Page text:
fnXM_ParseBuffer(remove_string(cXM_Buff,"CRLF",1)) ;
    		    }
    	       }
    	  }
         } 
    
    DEFINE_PROGRAM     
     
         {
         if (find_string(cXM_Buff,"CRLF",1))
    	  {
    	  if (nXM_DeBug)
    	       {
    	       SEND_STRING 0,"'cXM_Buff rcvd from device -> ',cXM_Buff,' <-Line-<',ITOA(__LINE__),'>',CRLF" ;
    	       }
    	  fnXM_ParseBuffer(remove_string(cXM_Buff,"CRLF",1)) ;
    	  }
         } 
    
  • yuriyuri Junior Member Posts: 861
    jjames wrote: »
    Yuri's way may work (I've never tested anything like that), but when parsing feedback, I prefer to keep it in the STRING section of the DEFINE_DATA for the device. So, I personally would do something like this, thus buffering while parsing as well. I don't have any code of mine to look at off the top of my head to give you a real example, but I use this structure of parsing with every device. You can change what it's looking for, so if your device ends with a line feed or a carriage return, just pop that in.

    Hope this helps!
    http://amx.com/techsupport/techNote.asp?id=616

    this code works, i've tested it in the field.
    I use a buffer because the string that came from the device was way long, and was sent at short intervals. So i first populated the buffer with the exact string i wanted (header + data + checksum + footer) and then processed the buffer.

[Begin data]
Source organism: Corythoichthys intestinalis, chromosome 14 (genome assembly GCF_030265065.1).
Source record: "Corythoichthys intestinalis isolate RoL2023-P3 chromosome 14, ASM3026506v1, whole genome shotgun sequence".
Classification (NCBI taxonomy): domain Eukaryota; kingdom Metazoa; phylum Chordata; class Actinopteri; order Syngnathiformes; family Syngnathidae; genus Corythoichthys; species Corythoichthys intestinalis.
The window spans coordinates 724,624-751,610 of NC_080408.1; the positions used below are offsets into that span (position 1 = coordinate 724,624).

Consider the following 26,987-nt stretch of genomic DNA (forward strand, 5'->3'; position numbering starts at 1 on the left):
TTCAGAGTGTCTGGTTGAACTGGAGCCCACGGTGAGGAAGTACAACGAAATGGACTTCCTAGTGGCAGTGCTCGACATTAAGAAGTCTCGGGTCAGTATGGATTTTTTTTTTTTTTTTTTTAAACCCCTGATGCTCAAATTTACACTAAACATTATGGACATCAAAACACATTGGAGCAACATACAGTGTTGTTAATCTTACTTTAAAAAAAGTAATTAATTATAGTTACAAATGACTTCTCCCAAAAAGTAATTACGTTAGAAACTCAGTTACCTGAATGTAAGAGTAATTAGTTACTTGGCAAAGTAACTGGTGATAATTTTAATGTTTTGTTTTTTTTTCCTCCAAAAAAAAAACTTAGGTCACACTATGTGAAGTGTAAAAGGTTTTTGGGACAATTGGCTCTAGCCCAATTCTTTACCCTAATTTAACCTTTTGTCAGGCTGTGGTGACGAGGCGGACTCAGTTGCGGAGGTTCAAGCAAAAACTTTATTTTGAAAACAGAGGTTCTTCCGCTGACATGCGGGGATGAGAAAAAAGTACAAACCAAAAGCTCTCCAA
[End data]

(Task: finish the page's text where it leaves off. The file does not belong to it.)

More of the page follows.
When i didn't receive a correct string, i didn't do any buffer processing and just requested the data again. :)
  • AMXJeffAMXJeff Senior Member Posts: 450
    vining wrote: »
    I still handle inbound strings both ways but handling strings outside the Data_Event String handler as Dave mentioned is probably more reliable and does have added benefits.

    Vining,

    I aggree either method is fine. Just so you know the "if" is redundant in your code, when using the while loop. The while loop acts like an if....
    	  if (find_string(cXM_Buff,"CRLF",1))
    	       {
    	       while (find_string(cXM_Buff,"CRLF",1))
    
  • viningvining X Member Posts: 4,353
    AMXJeff wrote:
    Just so you know the "if" is redundant in your code, when using the while loop.

    Yep I knew that, I was hoping nobody noticed.
  • yuriyuri Junior Member Posts: 861
    vining wrote: »
    AMXJeff wrote:


    Yep I knew that, I was hoping nobody noticed.

    <- laughed out loud :)